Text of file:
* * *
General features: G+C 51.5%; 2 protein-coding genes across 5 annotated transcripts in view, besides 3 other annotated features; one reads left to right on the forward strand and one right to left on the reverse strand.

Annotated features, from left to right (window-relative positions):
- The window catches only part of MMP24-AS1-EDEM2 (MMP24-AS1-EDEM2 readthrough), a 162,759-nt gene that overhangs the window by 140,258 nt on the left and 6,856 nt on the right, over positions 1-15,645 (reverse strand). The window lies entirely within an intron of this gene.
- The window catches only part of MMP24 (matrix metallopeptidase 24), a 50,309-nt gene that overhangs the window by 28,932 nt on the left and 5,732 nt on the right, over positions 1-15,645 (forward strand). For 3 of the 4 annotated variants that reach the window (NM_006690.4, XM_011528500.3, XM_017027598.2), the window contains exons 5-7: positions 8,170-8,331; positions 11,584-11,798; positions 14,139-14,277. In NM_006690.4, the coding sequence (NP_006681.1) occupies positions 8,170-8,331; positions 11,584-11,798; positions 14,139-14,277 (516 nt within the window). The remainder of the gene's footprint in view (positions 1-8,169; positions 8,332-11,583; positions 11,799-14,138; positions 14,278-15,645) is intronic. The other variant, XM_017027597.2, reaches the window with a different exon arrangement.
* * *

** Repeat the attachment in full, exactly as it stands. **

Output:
General features: G+C 51.5%; 2 protein-coding genes across 5 annotated transcripts in view, besides 3 other annotated features; one reads left to right on the forward strand and one right to left on the reverse strand.

Annotated features, from left to right (window-relative positions):
- The window catches only part of MMP24-AS1-EDEM2 (MMP24-AS1-EDEM2 readthrough), a 162,759-nt gene that overhangs the window by 140,258 nt on the left and 6,856 nt on the right, over positions 1-15,645 (reverse strand). The window lies entirely within an intron of this gene.
- The window catches only part of MMP24 (matrix metallopeptidase 24), a 50,309-nt gene that overhangs the window by 28,932 nt on the left and 5,732 nt on the right, over positions 1-15,645 (forward strand). For 3 of the 4 annotated variants that reach the window (NM_006690.4, XM_011528500.3, XM_017027598.2), the window contains exons 5-7: positions 8,170-8,331; positions 11,584-11,798; positions 14,139-14,277. In NM_006690.4, the coding sequence (NP_006681.1) occupies positions 8,170-8,331; positions 11,584-11,798; positions 14,139-14,277 (516 nt within the window). The remainder of the gene's footprint in view (positions 1-8,169; positions 8,332-11,583; positions 11,799-14,138; positions 14,278-15,645) is intronic. The other variant, XM_017027597.2, reaches the window with a different exon arrangement.